For Hannibal, his undefeated track record made him afraid to lose his nimbus, and, fearing the possibility of failure if he finally laid siege to Rome, he elected to simply not do so. Indeed, his previous successes stood in the way of his ultimate goal: capturing Rome.
Be careful with enviers as they can harm you when you least expect it.
We all feel envy, and it’s a terrible feeling. Envy can even be ruinous – not just for us, but also for the people around us. This is especially true in politics, where envy has brought down many great people over the years.
Great successes always brings enviers into the arena. There are always people who are more successful in life than others, and while many accept this gracefully, others don’t.
Many cultures have their own metaphors and stories that deal with envy. Scandinavian cultures, for example, have the fictional town of Jante, where the townsfolk punished anyone who dared to stand out on account of their great achievements. Australians speak of the mythical tall-poppy syndrome, which makes us want to cut down anybody who rises above the rest.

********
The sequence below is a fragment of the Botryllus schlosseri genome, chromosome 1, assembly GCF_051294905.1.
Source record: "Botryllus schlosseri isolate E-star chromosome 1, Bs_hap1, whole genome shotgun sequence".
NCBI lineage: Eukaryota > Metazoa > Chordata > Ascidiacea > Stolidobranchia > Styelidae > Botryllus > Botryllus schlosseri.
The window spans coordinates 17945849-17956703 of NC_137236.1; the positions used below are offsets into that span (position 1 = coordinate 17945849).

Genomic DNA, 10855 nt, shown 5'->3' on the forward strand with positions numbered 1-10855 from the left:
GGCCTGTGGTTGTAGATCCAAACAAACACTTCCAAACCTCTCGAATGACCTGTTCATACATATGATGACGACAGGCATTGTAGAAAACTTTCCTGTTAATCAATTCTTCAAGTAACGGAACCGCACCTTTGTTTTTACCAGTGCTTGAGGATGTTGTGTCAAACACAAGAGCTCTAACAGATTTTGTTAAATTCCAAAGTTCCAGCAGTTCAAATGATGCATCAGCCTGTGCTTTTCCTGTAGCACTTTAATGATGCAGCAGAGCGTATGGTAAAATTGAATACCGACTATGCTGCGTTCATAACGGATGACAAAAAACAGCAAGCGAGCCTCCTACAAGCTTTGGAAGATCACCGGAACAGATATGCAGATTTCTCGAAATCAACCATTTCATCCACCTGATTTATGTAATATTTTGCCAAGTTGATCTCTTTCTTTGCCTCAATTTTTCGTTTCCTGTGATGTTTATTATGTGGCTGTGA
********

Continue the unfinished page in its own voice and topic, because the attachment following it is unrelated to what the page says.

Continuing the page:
Enviers will often prove hostile. Their strategy is to try to find a successful person’s weakness and then they strike when it’s least expected.
When enviers can’t harm successful people directly, they typically turn to indirect methods, doing things like destroying their good reputations and collaborating with other enviers. These clandestine attacks often come as a nasty surprise for the objects of their envy.
Hannibal’s biography offers an example of the lengths enviers will go to squash success:
While Hannibal was never beaten in Italy, he was defeated at his home at Carthage, where he attempted to defend against the greatest Roman general, Scipio.
After having returned home to Rome, some Roman senators became afraid that Scipio would use his reputation to become a Roman dictator. However, because they couldn’t attack him directly, they instead accused him of corruption.